While pundits and politicians are constantly firing at one another over multiple distractions, voters continue to complain that staying informed on each candidate is becoming more challenging. For someone as actively engaged as Guante, he suggests that voters pay attention to the overall campaigns as well as their communities responses.
“I think the best approach is to take everything in– commercials, mainstream media, alternative media, conversing with people in real life, etc. and sift through it. Even when a particular piece of media is lying to you, it’s helpful to analyze how and why it’s doing that. So I read a lot, from a lot of different sources. I also use Twitter as intentionally as possible; I always hear people complain that people on Twitter are on some BS, but it’s like: you CHOOSE who to follow. Follow people who know what they’re talking about.”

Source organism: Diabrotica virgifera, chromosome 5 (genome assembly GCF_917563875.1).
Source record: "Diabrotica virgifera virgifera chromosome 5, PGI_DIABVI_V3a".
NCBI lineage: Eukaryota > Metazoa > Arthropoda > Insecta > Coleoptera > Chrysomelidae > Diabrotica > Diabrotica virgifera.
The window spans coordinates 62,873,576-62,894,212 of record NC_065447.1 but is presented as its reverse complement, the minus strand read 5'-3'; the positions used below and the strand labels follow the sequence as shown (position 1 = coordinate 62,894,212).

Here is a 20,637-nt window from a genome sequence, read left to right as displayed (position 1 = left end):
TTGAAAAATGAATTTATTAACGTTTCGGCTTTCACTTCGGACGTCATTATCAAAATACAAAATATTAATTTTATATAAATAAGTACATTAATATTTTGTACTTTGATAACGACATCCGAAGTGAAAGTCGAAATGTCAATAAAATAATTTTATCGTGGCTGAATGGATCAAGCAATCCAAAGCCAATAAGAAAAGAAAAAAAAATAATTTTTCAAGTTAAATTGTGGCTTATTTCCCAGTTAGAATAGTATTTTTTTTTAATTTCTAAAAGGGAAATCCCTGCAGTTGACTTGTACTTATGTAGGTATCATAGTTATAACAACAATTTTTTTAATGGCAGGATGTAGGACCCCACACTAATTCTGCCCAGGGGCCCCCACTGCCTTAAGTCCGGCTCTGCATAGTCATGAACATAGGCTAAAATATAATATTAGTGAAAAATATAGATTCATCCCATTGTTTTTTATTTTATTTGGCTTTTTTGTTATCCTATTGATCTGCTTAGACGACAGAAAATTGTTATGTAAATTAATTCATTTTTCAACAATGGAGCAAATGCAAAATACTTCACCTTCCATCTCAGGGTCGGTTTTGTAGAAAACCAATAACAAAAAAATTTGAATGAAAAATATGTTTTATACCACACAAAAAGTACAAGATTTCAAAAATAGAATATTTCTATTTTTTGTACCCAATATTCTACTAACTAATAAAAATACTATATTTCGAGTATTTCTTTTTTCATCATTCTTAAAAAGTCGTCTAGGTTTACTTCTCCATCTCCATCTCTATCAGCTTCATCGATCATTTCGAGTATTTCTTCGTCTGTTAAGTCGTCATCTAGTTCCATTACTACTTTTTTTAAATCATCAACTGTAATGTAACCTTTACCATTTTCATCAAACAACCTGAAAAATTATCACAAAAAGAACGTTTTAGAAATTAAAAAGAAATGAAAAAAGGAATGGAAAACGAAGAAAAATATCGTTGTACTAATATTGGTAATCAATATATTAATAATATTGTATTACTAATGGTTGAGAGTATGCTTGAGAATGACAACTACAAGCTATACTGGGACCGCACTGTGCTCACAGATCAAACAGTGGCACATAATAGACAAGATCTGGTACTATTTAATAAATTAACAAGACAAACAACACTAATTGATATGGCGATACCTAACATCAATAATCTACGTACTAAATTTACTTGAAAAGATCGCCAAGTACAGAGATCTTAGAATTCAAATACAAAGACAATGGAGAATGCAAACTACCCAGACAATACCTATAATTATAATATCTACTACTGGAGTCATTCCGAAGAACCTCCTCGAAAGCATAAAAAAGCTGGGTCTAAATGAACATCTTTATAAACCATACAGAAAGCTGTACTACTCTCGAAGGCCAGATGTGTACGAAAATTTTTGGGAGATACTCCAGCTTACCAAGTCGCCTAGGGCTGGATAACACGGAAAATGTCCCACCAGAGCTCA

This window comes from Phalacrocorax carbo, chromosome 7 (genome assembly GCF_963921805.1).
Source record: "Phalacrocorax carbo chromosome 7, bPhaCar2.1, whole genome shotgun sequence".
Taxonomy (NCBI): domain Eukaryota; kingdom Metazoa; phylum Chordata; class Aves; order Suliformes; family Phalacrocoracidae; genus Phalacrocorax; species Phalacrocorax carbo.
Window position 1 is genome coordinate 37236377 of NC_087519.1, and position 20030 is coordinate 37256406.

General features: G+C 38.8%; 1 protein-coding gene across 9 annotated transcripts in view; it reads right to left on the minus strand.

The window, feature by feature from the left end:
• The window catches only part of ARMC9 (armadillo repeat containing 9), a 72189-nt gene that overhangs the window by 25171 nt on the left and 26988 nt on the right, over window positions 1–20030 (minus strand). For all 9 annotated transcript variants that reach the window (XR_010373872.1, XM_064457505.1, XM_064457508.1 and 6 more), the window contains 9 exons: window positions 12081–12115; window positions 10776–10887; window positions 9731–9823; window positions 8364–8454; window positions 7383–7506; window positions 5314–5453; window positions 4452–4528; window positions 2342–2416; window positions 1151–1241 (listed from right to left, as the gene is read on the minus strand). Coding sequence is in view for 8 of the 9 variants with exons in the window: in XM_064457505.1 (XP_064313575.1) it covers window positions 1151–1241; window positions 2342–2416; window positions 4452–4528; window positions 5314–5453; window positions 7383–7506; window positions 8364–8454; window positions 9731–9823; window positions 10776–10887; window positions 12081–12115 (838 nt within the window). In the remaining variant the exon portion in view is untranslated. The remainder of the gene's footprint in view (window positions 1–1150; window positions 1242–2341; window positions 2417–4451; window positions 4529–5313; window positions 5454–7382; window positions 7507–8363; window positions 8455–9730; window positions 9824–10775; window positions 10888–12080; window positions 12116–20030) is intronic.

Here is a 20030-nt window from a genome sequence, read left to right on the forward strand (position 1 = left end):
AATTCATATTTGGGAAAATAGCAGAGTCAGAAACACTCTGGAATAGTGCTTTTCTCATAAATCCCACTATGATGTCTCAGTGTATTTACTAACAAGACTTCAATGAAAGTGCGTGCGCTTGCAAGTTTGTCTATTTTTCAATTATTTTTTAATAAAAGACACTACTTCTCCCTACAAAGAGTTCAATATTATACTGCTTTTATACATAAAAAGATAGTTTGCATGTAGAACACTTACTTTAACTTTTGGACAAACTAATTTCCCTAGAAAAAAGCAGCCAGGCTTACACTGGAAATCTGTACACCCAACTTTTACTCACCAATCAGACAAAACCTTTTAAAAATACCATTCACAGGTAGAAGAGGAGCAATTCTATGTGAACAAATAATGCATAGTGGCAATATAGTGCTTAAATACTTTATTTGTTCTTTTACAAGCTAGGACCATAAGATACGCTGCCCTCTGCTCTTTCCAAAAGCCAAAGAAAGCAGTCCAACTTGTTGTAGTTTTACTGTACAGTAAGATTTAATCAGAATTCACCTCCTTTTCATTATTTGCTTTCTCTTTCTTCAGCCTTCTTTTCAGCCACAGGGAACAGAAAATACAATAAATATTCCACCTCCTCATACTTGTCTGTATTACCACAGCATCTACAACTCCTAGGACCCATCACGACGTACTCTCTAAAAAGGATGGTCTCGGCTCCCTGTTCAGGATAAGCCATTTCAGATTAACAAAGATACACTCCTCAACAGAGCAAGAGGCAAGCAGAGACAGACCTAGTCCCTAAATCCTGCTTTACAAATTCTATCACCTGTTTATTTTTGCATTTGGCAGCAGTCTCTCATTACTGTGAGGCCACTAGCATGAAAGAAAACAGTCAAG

Along with media literacy, Midway Felix encourages voters to venture to campaign rallies and meet each candidate.
“By actually attending the occasional event you can get a sense for who the person is beyond the ads. This doesn’t make you a liberal, or a conservative, or a nut job. It’s just ‘getting it from the horse’s mouth. You can meet the candidates, talk to their colleagues and learn more that way than a 30 second ad will ever teach you. It’s certainly most helpful to do this when it’s not an election season because officials won’t have talking points at the ready, but even now going and rubbing elbows is far better than relying on the news. Generally, these folks are busy, but genuinely interested in meeting people. I’ve been friends with my city council people, met more than one governor and mayor, and gotten a sense for what these people are about by just being there. As a matter of fact, I met Keith Ellison because he was just hanging out in a room as a show of support for someone else.”
Both Guante, Midway Felix and the rest of Heiruspecs can be found at the Get Out The Vote Concert at First Avenue this Sunday, November 2nd along with Sims, Toki Wright & Big Cats!, Gabriel Douglas of The4onthefloor, Jeremy Messersmith and Congressman Keith Ellison. And information on where and when to vote on Tuesday, November 4th Midterm Elections can be found here.